How Webb's whistle wins World Cup votes
"I think what you do to referees is nothing short of criminal. I've looked at (a replay) 24 times and still couldn't get it right. (A referee) makes a decision in the heat of the moment, with 30,000 people shouting - it should be emphasised how hard it is to referee a football match."
The quote comes from an interview/savaging Brian Clough gave to John Motson 30 years ago (my thanks to The Guardian for rediscovering it). Can you imagine a manager saying that today? No, me neither.
Far more likely is what happened on BBC Radio 5 live on Monday when Aston Villa's Martin O'Neill challenged Crystal Palace boss Neil Warnock's latest rant against officialdom only for them to agree that all four goals in their FA Cup clash were preceded by bad decisions and therefore a draw was a fair result. Respek!
Given that level of public scrutiny, second-guessing and out-and-out hostility, what kind of person would choose to be a referee? Surprisingly normal ones, if my trip to the University of Warwick last week was anything to go by.
I was there to meet the most recent graduates from Project Future, a two-year education programme for talented young referees run by the Asian Football Confederation, and none of them struck me as unnaturally thick-skinned, masochistic or weird (see for yourself in my report below).
The five refs - an Australian, a Jordanian, a Qatari and two Chinese - were completing their training with a week-long visit to England, home of the world's most popular domestic football league and, apparently, the new finishing school for top refereeing talent.
Given the fact that you can't walk into a bar anywhere in Asia and not find a television showing middle-aged men discussing which players Chelsea should buy, I suppose we shouldn't be surprised to learn that the likes of Howard Webb and Alan Wiley are big in Japan.
We should also not be surprised that the canny chaps at EPL HQ are quite keen to foster this popularity and encourage the idea England's top flight is "giving something back".
Project Future's class of 2009 were definitely grateful for the chance to spend time with Webb and co, who were gathered at Warwick for their fortnightly debrief, kickabout and fitness session, and were effusive in their praise for the Premier League's whistle-blowers.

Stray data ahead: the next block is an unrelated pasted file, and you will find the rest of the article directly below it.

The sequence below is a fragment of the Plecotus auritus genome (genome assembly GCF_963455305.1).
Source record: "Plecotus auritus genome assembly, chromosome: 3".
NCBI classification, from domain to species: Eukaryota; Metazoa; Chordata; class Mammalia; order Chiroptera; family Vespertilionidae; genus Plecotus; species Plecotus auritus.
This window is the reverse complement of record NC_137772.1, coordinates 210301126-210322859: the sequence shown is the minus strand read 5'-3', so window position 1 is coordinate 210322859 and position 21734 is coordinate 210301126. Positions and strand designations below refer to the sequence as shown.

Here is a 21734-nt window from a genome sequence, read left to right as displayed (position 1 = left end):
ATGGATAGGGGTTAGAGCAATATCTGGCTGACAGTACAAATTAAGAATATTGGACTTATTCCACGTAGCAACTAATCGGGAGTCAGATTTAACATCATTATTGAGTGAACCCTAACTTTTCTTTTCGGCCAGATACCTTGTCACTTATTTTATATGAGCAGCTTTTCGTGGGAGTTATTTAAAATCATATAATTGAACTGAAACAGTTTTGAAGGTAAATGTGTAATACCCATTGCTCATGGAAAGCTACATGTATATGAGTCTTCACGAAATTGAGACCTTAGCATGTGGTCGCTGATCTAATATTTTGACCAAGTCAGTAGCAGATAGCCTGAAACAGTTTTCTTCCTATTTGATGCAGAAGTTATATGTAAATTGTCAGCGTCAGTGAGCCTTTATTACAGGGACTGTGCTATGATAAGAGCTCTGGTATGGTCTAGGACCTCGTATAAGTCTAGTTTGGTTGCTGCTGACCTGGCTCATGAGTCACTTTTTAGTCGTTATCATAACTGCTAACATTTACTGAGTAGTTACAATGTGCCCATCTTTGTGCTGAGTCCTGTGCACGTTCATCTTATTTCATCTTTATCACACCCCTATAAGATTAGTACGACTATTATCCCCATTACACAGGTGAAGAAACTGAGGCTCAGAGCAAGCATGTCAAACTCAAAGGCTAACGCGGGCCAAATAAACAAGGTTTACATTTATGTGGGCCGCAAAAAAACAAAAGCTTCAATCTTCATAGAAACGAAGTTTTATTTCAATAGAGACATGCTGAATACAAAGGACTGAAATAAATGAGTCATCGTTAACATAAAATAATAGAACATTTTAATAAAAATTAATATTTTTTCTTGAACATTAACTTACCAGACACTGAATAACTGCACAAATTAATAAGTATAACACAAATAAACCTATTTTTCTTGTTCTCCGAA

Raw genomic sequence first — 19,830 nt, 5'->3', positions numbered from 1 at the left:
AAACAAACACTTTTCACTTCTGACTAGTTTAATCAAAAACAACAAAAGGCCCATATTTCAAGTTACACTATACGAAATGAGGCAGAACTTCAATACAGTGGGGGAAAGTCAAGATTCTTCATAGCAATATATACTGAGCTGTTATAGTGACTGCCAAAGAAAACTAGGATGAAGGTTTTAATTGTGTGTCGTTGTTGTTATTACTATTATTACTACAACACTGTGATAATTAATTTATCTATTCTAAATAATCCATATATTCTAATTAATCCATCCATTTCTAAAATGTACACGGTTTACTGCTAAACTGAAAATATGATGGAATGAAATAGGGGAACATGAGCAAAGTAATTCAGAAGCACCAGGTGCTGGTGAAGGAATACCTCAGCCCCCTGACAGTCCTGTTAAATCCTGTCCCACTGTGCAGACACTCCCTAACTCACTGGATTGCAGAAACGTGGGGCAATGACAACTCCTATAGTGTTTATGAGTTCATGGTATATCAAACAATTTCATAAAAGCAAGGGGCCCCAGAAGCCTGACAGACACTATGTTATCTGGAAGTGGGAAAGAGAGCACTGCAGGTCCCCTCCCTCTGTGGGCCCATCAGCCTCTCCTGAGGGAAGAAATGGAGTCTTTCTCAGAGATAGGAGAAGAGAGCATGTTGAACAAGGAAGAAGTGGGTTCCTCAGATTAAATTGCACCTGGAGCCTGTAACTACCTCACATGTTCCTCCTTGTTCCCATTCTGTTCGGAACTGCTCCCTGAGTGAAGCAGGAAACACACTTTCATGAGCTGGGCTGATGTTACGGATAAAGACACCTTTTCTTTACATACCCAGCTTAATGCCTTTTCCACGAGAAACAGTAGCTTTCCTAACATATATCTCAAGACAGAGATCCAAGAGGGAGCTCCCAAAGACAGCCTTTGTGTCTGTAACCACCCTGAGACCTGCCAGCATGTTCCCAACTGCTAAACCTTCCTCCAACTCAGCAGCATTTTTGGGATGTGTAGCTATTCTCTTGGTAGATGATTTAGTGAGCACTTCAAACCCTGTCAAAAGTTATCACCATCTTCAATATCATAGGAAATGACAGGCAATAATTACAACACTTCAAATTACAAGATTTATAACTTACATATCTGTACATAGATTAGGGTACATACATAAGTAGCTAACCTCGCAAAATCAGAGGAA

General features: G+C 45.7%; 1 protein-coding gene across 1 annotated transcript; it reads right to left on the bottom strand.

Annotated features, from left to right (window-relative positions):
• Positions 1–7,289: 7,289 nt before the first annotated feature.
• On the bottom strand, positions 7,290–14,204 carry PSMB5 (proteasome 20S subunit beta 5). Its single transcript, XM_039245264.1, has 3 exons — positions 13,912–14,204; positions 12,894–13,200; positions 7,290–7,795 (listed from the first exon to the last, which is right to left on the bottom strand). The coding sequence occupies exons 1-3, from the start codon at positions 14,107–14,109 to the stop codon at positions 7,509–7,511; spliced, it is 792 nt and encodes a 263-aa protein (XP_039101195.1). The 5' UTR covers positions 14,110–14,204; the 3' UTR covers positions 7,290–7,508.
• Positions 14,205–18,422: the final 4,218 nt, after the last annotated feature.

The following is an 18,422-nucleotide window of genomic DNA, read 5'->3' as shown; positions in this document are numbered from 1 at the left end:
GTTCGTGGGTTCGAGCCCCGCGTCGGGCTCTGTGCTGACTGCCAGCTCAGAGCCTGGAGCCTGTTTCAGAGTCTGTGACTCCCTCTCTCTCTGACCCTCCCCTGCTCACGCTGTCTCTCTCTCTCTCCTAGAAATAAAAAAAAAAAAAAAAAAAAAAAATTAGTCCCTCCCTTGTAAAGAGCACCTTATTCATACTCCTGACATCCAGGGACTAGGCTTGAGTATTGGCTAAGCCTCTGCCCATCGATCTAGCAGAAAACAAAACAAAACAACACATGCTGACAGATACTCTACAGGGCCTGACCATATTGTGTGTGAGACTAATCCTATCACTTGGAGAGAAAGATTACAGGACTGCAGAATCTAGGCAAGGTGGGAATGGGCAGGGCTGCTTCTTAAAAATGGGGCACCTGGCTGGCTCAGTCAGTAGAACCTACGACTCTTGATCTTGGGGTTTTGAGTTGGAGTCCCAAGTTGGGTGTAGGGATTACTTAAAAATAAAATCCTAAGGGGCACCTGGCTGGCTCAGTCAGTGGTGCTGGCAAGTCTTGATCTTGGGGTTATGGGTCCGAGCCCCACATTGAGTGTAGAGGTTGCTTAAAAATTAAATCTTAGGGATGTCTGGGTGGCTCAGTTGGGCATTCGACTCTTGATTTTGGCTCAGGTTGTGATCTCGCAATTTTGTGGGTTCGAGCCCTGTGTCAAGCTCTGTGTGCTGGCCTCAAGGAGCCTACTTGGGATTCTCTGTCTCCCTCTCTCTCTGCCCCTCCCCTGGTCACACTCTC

Australian Jarred Gillett, the youngest referee working in the A-League, said he and his classmates could only benefit from spending time with this country's men in the middle. What impressed him most was their calm under fire, consistent decision-making and all-round professionalism: not something you hear every day in this job.
The laws of the game might be the same the world over but Gillett admitted the A-League rarely throws up the kind of split-second judgement call that will be talked about by millions for days to come. But then he has got to keep Kevin Muscat in line so he has his own cross to bear.
The evening before the Warwick session, the five Project Future referees had been to Villa Park to see Peter Walton send off Manchester United's Nani. Like every incident in a Premier League match, the ref had to make an instant decision, based on one viewing, in front of 40,000 vociferous fans and 22 charged-up players, and with 26 cameras pointing at him.
In this case, it was an easy decision and it was backed by both managers - an experience so unusual Nani should probably consider himself lucky not to be arrested for assault.
Elsewhere, however, refs were facing the usual gripes and moans, none more so than Webb, the man many consider to be this country's best ref. The World Cup-bound Yorkshireman was castigated by Liverpool's Steven Gerrard for failing to spot an iffy handball in the dying minutes of their 1-0 defeat by Arsenal.
Liverpool captain Steven Gerrard discusses the Respect campaign with Howard Webb at the Emirates last week
Webb is good but he can't be in two places at once. If he is on one side of a wall making sure it is the full 10 yards back, he can't also be on the other side to get a good view of which part of Cesc Fabregas's body Gerrard's free-kick struck. Such is life, Steven.
But we shouldn't feel too sorry for referees. I felt quite jealous watching the Premier League's finest kick a ball around (Mark Clattenburg can play a bit), lark about and generally look much closer to being professional sportsmen than yours truly.
And let's not forget, they are professional. The top guys are on over £80,000 (when you factor in European and international games), they travel in first class and they play a lot of golf in between gigs.
But professionalism has also raised the standard of refereeing, which explains why leagues and associations around the world are keen to tap into the Premier League's expertise.
Project Future is only part of the story. The league has long-standing relationships with the FAs from Australia, Canada, Ireland, Japan, New Zealand and South Africa (both Kiwi referees and the South African officiating at the World Cup this summer have spent time with the Premier League), and has recently appointed Keith Hackett as its refereeing ambassador.
Why do this? To make friends and influence people, of course. Schemes like Project Future, the brainchild of AFC president Mohammed Bin Hammam, are money in the bank for a country bidding to host a World Cup.
The Premier League's apparent reluctance to back England's 2018 campaign made for great copy last year but was always a gross simplification of a more complicated picture. Bin Hammam knows the Premier League is on board and he's got a vote. My bet is he will be using it to vote "England" which means there is a good chance the five ambitious young refs I met last week will be back here on World Cup duty.
My pledge is to heed Cloughie's advice and remember how hard it is to referee a football match. Unless one of them misses a clear penalty for England, that is.